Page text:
As the National Finals Rodeo (NFR) looms, the adrenaline and anticipation for the elite 1% of rodeo athletes are palpable. However, what about the other 99% during this so-called off-season? In the world of rodeo, where there's essentially no dedicated off-season, finding a balance becomes crucial for long-term success.
In a recent podcast we discussed how rodeo athletes can navigate this unique challenge. I want to emphasize the importance of breaking down the continuous season into manageable parts, understanding what needs attention during each phase, and creating purposeful goals to avoid burnout.
One key aspect we discussed was the current decrease in competition volume during the winter months. Wrapping up circuit finals and taking a moment to reflect on the past season is crucial. It provides an opportunity for athletes to reset, recover, and plan for the upcoming year. It’s important to acknowledge the toll a full year of constant competition takes on the body and mind. Create and work a plan that allows you to recover from that.
Here’s a tip for you, one that I recommend to my athletes during this period. After wrapping up circuit finals, take a week off. Or at least step back and focus on mobility to help your body reset. Reflecting on the past season and setting goals for the future becomes a priority during this time. For those without immediate competitions on the horizon, utilizing this time as a traditional off-season is crucial.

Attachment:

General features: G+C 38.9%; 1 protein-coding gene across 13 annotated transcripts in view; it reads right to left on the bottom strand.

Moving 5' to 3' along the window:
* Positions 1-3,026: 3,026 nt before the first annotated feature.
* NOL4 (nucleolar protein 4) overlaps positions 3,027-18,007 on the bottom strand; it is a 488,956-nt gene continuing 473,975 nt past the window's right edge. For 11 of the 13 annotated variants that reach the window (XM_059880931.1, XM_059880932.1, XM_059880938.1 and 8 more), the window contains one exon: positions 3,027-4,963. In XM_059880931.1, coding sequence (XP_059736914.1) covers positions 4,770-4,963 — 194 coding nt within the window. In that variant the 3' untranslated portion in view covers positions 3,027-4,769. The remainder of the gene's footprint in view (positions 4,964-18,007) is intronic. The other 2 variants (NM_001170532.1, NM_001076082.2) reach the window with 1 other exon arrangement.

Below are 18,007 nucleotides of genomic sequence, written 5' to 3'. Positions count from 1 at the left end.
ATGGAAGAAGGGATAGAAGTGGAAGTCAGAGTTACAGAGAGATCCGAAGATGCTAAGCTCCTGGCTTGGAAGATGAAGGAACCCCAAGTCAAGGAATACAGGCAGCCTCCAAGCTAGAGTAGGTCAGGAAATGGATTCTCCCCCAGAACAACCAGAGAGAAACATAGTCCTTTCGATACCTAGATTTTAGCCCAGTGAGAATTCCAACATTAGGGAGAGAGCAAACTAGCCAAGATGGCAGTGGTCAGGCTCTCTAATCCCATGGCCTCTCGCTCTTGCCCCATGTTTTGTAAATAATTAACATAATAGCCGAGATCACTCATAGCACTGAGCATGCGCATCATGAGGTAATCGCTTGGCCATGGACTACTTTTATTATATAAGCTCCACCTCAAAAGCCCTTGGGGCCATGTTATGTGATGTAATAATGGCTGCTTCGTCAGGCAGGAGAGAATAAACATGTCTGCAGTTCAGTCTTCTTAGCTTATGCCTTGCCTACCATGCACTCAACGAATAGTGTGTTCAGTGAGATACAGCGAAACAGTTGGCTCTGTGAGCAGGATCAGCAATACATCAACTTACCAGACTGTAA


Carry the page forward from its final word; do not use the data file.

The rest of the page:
The off-season is a chance to address the catabolic nature of the rodeo season. Athletes experience breakdowns, both physically and mentally, during the intense competition periods. Without a dedicated off-season, the risk of not recuperating from these challenges becomes apparent. So I implore you to a break, allow the body to recover, and you can even focus on building muscle during this time.
Your off-season is a great time to gear your workouts toward hypertrophy (muscle growth). This is a unique opportunity for rodeo athletes to focus on higher training frequencies, with the aim of building lean tissue. I promise you won’t get “too big” by adding one 8 or 12-week hypertrophy cycle into your plan.
This is also a great time to really improve the mental aspect of your game. Techniques like visualization, goal-setting, and maintaining a positive mindset, can enhance your mental preparedness leading to success in the arena. Athletes who use this time to work on these aspects without the pressure of immediate competitions will be better for it come next spring.
The off-season is also a time to hone in your nutrition, prioritizing protein and carbohydrates. Getting around one gram of protein per pound of bodyweight will help you replenish the lean tissue lost during the busy summer run. Carbs are an important fuel source for our bodies in sport. If you plan to hit the gym hard this winter, make sure you don’t skip the carbs.
In conclusion, the off-season for rodeo athletes is not just a period of rest; it's a strategic phase to set the foundation for the upcoming season. By focusing on consistency, addressing weaknesses, and creating healthy habits, athletes can maximize their off-season and position themselves for long-term success in the competitive world of rodeo.
Til next time.
To listen to the full episode where we provide more tips and tricks, check out Champion Living Podcast episode 145.